enter image description hereI am new to programming and would be grateful for any helpful answer...Thank you I used a ping sensor, a piezo buzzer and an RGB strip. I used the Schematic from Adafruit Learning System.. Here is my code:

#define trigPin 5
#define echoPin 6
#define RED_PIN    10
#define GREEN_PIN   11
#define BLUE_PIN  9
int Buzzer = 3;

void setup() {
    //set pinModes for RGB strip

    pinMode(Buzzer, OUTPUT);

    //reset lights

    Serial.begin (9600);
    pinMode(trigPin, OUTPUT);
    pinMode(echoPin, INPUT);
    pinMode(Buzzer, OUTPUT);

void loop() {
    int duration, distance;
    digitalWrite(trigPin, HIGH);
    digitalWrite(trigPin, LOW);
    duration = pulseIn(echoPin, HIGH);
    distance = (duration/2) / 29.1;
    if (distance >= 80 || distance <= 0){
        Serial.println("No object detected");
        digitalWrite(Buzzer, LOW);
    } else {
        Serial.println("Object Detected");
        tone(Buzzer, 1000); // play 400 Hz tone for 500 ms
        tone(Buzzer, 10000); // play 800Hz tone for 500ms
  • I think you need to be more clear about what you want to do with your RGB lights.
    – deltaray
    Dec 4, 2016 at 1:07
  • @deltaray I would like the rgb led strip to flash when the sensor is triggered, I am a novice at programming..
    – A.Jack
    Dec 4, 2016 at 3:24
  • How do you have the LED strip connected, and what sort is it? A circuit diagram would be useful.
    – Mark Smith
    Dec 4, 2016 at 9:02
  • Would pictures work or do you want schematic
    – A.Jack
    Dec 4, 2016 at 11:56
  • It really matters what type of RGB lights they are. Specifications like brand of lights or the chip that is used on the light strip, whether they are analogue or digitally addressable, how many lights there are on the strip and how many wires the strip has an what the wires are labeled would be a good start. For instance, Neopixels from Adafruit are one type of digitally addressable light strip that uses its own protocol. A 5050 chip represents an analogue strip in which all colors would be the same at the same time.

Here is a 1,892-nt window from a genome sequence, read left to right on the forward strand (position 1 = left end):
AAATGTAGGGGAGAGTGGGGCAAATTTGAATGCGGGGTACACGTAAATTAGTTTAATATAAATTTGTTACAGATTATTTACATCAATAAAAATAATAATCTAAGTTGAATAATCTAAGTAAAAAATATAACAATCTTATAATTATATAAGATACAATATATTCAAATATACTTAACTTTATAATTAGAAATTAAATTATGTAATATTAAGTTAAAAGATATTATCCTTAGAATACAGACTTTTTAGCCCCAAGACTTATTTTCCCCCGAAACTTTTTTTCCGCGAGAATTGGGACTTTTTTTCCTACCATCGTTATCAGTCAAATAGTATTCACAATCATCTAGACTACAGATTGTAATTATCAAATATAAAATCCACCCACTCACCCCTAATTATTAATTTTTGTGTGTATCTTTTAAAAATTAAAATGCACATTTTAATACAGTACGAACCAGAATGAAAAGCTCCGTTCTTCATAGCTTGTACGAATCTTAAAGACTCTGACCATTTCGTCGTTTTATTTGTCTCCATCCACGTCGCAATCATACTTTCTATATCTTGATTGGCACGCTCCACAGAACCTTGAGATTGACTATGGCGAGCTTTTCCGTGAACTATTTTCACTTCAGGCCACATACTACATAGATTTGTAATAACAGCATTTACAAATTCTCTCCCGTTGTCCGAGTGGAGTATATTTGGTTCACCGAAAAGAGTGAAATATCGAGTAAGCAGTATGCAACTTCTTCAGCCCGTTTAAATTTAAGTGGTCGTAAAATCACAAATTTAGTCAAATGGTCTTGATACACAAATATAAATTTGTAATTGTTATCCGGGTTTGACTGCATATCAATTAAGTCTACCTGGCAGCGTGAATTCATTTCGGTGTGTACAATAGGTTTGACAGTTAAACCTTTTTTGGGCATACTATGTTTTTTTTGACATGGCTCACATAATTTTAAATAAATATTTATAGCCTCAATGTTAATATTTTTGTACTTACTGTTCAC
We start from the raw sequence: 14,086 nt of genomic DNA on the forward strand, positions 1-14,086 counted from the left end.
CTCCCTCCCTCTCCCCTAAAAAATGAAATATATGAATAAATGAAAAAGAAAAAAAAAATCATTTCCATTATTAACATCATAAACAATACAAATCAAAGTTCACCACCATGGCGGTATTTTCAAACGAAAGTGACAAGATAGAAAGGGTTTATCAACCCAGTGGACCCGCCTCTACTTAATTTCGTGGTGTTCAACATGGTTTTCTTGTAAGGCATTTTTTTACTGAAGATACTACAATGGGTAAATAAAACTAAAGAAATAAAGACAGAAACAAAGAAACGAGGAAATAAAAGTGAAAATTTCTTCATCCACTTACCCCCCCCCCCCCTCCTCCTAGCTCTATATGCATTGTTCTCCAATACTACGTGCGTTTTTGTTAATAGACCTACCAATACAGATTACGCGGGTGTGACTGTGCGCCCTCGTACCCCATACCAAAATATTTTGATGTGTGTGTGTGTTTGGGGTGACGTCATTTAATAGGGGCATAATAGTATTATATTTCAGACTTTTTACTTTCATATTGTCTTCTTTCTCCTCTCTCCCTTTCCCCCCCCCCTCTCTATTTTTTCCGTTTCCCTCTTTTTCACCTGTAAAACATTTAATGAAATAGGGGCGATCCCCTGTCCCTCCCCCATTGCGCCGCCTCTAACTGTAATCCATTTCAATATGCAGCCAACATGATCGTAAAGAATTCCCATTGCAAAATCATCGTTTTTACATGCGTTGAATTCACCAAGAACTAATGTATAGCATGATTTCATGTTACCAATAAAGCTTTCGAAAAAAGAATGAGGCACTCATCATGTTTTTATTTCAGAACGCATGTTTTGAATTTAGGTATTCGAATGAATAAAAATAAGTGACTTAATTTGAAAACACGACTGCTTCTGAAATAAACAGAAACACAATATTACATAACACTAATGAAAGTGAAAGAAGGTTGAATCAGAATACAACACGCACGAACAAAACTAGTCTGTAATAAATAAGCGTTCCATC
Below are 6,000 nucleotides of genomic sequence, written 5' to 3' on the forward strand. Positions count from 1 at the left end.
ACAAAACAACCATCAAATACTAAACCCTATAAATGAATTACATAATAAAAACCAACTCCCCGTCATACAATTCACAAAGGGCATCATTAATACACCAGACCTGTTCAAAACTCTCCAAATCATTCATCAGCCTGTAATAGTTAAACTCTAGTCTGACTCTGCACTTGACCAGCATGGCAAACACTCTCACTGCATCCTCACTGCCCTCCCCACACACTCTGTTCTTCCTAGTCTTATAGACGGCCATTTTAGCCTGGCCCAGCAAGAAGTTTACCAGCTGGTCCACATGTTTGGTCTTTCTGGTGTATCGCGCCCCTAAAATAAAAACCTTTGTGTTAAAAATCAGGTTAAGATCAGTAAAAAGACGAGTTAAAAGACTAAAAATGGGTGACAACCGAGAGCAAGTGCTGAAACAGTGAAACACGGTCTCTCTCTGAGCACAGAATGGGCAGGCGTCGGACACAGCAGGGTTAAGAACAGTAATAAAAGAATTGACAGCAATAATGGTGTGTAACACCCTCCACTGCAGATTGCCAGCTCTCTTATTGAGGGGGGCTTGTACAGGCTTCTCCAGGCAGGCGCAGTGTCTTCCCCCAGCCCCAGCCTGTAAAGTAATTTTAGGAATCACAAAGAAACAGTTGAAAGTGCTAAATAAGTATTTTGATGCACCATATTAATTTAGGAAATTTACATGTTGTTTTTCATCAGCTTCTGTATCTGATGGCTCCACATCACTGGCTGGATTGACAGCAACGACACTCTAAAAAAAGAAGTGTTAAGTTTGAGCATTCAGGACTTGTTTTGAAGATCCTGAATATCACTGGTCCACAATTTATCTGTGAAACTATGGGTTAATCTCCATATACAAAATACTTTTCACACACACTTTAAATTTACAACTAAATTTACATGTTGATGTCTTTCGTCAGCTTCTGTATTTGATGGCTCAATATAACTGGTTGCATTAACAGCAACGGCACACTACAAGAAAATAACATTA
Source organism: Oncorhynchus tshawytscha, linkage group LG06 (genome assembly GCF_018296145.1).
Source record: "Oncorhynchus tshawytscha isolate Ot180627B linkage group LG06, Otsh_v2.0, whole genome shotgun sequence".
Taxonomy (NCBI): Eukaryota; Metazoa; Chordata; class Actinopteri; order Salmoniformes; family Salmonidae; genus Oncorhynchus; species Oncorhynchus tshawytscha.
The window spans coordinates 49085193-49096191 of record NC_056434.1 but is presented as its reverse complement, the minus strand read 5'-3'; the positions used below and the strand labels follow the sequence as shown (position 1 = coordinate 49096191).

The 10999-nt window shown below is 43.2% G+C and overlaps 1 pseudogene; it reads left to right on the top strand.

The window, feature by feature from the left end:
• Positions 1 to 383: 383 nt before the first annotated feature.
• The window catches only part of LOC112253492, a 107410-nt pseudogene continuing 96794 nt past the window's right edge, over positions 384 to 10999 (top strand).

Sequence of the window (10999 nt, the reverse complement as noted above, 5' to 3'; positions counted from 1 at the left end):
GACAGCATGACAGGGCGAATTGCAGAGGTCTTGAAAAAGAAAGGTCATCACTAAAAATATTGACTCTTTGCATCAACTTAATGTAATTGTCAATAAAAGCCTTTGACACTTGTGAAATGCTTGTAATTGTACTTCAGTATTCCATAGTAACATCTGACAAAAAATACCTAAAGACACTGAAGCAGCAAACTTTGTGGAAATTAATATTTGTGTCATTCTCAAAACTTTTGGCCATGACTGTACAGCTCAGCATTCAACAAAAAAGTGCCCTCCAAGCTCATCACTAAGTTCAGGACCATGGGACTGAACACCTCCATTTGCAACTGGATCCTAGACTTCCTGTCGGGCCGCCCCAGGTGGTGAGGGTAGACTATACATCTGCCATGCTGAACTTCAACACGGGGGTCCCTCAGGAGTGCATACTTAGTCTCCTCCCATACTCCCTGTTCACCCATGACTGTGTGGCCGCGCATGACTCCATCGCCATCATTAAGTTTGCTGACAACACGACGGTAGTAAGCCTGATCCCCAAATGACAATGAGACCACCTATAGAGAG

– deltaray
    Dec 4, 2016 at 12:25

2 Answers 2


An interesting problem with the Arduino paradigm is that not only do you need basic programming knowledge but you also need basic electronics knowledge.

On the plus side, there are plenty of good tutorials where you can over look these issues if you follow the tutorials step by step. That is, get exactly the same parts and wire them up exactly the same way. Later, if you like, you can go over the tutorial, ask questions here and discover how and why what you did works.

In your diagram:

You are implying you are using ordinary Red, Green & Blue LEDs and are going to vary their brightness using the Arduino's Pulse Width Modulation feature.

Possible problems:

You are powering the LEDs from the 9 volt pin of the Arduino. And the LED strip in the diagram is clearly marked 12 volts. This may work. But is out of specification.

Also, this setup makes the assumption you are powering your Arduino with a 9 volt wall power supply. Are you? You could also power the Arduino with 5 volts using only the USB cable. There would then be no 9 volts available at the 9 volt pin. (I would avoid plugging in both power sources at the same time. I think the Arduino design has changed over time.)

You are using a strip of Red, Green & Blue LEDs. Which implies more than 1 of these Red, Green & Blue LEDs. There is an upper current limit on the outputs of the Arduino. More LEDs means more current. Too many LEDs will damage the Arduino. I would stick to 1 LED until you research the amount of current 1 LED takes verses the upper current limit of an Arduino output pin.


If you are not sure which LED lights you want to use, take a look at this tutorial and use these LED lights

No, I have no connection to this video or its author.

Your Answer

By clicking “Post Your Answer”, you agree to our terms of service and acknowledge you have read our privacy policy.

Not the answer you're looking for? Browse other questions tagged or ask your own question.